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18 Responses to “Red kite persecution in North Scotland at same level as 25 years ago, says new report”


  1. 1 anon
    October 27, 2016 at 1:33 pm

    I wonder if those planning the hen harrier south of England “reintroduction” will bother reading this report and think “hold on a minute…”.

    It should certainly be sent to the countries from where they will be sourcing the young harriers and asking whether they want their birds to end up being shot or trapped and then burnt or buried on a grouse moor in northern England.

    • 2 Tony
      October 28, 2016 at 9:22 pm

      Seconded here. I have always considered that reintroducing kites to NE Scotland was foolish to say the least knowing the level of wildlife persecution that the lands around the Black Isle contain. Now there is some program being mooted , I believe, to move golden eagles to Southern Scotland. OMG. Soon we will be able to wring our hands over the lack of success of that project. All this cash and energy that is put into these reintroductions would be far better aimed at fighting and eliminating persecution. Perhaps these birds would then return and thrive of their own accord.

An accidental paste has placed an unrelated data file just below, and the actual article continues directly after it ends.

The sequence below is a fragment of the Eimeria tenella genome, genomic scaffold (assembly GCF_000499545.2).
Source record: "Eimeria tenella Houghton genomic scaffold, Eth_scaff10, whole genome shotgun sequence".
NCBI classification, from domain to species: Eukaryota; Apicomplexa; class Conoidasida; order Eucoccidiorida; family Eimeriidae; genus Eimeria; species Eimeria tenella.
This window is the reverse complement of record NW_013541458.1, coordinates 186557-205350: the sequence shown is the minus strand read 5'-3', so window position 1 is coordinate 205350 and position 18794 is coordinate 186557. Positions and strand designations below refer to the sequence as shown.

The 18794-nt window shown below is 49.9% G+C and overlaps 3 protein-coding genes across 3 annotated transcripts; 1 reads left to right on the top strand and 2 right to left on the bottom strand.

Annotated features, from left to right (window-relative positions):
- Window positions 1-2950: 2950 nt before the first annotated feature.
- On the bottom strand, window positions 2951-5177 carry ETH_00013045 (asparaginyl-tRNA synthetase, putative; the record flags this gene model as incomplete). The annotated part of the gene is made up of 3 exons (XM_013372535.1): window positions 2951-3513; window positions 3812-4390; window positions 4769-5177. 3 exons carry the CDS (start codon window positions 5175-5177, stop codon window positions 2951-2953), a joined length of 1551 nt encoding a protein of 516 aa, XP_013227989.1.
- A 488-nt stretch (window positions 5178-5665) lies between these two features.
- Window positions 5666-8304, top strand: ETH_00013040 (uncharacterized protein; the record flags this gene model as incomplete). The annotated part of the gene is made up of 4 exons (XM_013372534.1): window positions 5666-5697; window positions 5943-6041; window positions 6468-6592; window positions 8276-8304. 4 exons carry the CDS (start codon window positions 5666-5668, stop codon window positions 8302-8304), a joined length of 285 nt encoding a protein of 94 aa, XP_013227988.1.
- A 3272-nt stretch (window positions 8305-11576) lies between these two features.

2. 3 againstfeudalism
    October 27, 2016 at 1:50 pm

    When are they going to get it through their thick skulls, the estates are NOT ‘stakeholders, they are CRIMINALS.

  3. 4 alan
    October 27, 2016 at 2:07 pm

    I struggle to correlate the potential 1400 breeding pairs claim, with the previous post on persecutions 2006 to 2016, which including the strange multi poisoning on the black isle, would add up to a total of approx. 40 deaths over the entire country, not just the North. Especially as there is less grouse moor in the North and almost all deaths just now are being put down to grouse moors.
    Not that any criminal deaths are acceptable, but blaming the lack of expansion simply due to persecution, doesn’t seem correct.
    There may well be other factors at play as per buzzard numbers.
    There is certainly a significant increase each year in kite numbers in glen esk/edzell region.